The Democracy Alliance was created in 2005 by a handful of major donors, including billionaire financier George Soros and Taco Bell heir Rob McKay to build a permanent infrastructure to advance liberal ideas and causes. Donors are required to donate at least $200,000 a year to recommended groups, and their combined donations to those groups now total more than $500 million. Endorsed beneficiaries include the Center for American Progress think tank, the liberal attack dog Media Matters and the Democratic data firm Catalist, though members also give heavily to Democratic politicians and super PACs that are not part of the DA’s core portfolio. While the Democracy Alliance last year voted to endorse a handful of groups focused on engaging African-Americans in politics ― some of which have helped facilitate the Black Lives movement ― the invitation to movement leaders is a first for the DA, and seems likely to test some members’ comfort zones.
“Movements that are challenging the status quo and that do so to some extent by using direct action or disruptive tactics are meant to make people uncomfortable, so I’m sure we have partners who would be made uncomfortable by it or think that that’s not a good tactic,” said DA President Gara LaMarche. “But we have a wide range of human beings and different temperaments and approaches in the DA, so it’s quite possible that there are people who are a little concerned, as well as people who are curious or are supportive. This is a chance for them to meet some of the leaders of the Black Lives Matter movement, and understand the movement better, and then we’ll take stock of that and see where it might lead.”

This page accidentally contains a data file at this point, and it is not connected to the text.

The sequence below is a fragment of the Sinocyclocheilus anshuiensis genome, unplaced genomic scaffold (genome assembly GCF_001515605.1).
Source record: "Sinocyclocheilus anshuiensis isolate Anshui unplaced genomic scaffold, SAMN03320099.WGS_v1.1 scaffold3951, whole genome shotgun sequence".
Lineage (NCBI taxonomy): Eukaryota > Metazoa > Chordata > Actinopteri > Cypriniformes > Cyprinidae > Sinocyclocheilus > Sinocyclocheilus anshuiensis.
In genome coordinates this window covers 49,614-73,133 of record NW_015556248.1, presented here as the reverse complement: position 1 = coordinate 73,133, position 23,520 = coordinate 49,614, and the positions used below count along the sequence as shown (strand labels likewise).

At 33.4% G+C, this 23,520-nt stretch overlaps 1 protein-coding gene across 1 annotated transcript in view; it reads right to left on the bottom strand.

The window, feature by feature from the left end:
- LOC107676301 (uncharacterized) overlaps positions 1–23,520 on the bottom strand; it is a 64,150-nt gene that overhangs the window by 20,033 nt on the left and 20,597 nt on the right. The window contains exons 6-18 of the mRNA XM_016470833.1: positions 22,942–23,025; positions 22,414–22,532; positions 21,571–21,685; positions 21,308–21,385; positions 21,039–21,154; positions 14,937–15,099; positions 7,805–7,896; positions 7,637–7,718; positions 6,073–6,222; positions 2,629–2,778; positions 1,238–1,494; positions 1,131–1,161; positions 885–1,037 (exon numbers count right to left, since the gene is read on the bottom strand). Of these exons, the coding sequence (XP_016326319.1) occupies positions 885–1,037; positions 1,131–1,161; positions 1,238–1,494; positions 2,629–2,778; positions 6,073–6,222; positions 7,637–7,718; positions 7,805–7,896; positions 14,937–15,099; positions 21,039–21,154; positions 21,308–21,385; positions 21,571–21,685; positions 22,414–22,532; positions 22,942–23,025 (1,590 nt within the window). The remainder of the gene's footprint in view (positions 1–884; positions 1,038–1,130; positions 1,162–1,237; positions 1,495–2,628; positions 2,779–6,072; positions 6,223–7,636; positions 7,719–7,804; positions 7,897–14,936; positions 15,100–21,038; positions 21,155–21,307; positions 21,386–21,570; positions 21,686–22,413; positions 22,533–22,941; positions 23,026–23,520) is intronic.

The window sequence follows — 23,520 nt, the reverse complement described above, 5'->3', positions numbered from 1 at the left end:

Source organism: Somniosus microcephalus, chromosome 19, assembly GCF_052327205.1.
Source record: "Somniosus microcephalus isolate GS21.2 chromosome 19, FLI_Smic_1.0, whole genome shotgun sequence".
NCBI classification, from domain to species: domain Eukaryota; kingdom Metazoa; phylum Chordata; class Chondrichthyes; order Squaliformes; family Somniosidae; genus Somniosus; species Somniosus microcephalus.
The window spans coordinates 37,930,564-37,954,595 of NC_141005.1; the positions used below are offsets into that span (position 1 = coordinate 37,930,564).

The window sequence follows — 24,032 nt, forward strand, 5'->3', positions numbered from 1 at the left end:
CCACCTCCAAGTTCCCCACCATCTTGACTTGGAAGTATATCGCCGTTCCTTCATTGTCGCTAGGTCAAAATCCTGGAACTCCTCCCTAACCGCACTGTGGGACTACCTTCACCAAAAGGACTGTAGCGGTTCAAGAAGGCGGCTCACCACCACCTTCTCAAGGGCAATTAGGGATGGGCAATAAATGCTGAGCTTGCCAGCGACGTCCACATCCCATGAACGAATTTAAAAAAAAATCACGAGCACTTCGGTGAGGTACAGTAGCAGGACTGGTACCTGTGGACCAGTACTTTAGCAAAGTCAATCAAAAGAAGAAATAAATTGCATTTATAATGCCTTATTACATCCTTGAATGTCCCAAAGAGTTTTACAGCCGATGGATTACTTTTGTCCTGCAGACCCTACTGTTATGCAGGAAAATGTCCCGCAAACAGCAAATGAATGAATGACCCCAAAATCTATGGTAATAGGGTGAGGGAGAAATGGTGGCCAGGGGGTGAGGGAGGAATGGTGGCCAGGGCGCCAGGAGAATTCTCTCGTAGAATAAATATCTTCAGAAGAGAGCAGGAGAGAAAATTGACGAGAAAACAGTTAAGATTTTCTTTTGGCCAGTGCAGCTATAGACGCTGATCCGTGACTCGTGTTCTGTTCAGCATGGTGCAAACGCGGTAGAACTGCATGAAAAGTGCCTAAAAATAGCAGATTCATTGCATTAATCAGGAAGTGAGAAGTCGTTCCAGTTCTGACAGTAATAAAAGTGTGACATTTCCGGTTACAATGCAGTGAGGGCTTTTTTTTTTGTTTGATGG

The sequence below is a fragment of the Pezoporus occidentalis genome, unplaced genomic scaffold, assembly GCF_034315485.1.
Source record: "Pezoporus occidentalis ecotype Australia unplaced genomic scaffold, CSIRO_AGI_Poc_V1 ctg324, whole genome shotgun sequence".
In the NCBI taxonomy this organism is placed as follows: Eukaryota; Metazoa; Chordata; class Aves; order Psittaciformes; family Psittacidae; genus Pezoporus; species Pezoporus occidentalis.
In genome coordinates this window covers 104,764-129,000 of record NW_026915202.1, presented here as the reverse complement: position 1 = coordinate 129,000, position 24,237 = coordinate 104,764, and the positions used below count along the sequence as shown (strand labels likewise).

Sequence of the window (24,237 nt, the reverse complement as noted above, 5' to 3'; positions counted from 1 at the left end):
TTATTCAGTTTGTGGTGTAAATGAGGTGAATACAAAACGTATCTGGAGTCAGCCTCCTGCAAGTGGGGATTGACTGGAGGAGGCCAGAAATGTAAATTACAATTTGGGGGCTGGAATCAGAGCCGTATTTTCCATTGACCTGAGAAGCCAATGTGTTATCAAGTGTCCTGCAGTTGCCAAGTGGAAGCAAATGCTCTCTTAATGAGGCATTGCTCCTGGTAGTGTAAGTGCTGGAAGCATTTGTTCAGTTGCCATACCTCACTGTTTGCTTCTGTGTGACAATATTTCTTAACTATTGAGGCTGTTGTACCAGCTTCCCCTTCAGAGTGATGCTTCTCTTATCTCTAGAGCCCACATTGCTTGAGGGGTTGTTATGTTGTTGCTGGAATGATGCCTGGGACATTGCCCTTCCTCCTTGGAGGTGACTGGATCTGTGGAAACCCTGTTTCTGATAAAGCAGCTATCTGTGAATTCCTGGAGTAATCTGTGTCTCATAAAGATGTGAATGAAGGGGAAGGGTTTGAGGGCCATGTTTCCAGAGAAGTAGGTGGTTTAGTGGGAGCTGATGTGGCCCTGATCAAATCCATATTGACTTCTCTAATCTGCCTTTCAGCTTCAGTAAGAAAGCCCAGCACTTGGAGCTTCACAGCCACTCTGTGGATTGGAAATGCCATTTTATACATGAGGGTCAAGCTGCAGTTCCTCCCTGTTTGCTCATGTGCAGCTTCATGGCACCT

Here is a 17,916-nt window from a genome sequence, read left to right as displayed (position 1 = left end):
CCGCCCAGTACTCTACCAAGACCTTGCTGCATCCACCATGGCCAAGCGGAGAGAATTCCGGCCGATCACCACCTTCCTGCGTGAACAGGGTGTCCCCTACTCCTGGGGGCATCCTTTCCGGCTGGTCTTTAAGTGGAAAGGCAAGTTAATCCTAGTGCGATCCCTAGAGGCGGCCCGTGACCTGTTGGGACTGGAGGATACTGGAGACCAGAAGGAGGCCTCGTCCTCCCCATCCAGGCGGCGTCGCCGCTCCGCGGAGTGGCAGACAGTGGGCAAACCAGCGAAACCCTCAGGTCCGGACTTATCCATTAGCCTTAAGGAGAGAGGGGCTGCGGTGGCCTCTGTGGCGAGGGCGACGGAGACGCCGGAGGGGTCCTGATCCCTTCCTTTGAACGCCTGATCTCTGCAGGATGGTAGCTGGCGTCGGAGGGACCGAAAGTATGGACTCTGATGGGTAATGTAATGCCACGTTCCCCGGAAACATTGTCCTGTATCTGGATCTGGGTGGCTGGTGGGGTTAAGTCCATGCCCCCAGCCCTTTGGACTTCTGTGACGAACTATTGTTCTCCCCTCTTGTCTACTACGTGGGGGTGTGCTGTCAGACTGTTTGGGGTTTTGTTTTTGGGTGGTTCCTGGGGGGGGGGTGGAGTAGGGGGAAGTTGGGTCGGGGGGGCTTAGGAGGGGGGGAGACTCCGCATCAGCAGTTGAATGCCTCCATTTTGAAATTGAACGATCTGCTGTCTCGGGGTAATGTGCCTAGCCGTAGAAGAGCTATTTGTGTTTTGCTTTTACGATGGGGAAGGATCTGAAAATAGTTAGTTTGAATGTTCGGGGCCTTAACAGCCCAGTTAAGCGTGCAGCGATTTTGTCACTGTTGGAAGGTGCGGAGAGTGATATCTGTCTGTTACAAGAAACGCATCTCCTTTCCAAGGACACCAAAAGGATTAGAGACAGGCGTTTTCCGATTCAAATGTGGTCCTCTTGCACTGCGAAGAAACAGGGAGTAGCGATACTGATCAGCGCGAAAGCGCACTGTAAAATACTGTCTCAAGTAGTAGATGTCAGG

According to a Democracy Alliance draft agenda obtained by POLITICO, movement leaders will be featured guests at a Tuesday dinner with major donors. The dinner, which technically precedes the official conference kickoff, will focus on “what kind of support and resources are needed from the allied funders during this critical moment of immediate struggle and long-term movement building.”
The groups that will be represented include the Black Youth Project 100, The Center for Popular Democracy and the Black Civic Engagement Fund, according to the organizer, a DA member named Leah Hunt-Hendrix. An heir to a Texas oil fortune, Hunt-Hendrix helps lead a coalition of mostly young donors called Solidaire that focuses on movement building. It’s donated more than $200,000 to the Black Lives Matter movement since Brown’s killing. According to its entry on a philanthropy website, more than $61,000 went directly to organizers and organizations on the ground in Ferguson and Baltimore, where the death of Freddie Gray in police custody in April sparked a more recent wave of Black Lives-related protests. An additional $115,000 went to groups that have sprung up to support the movement.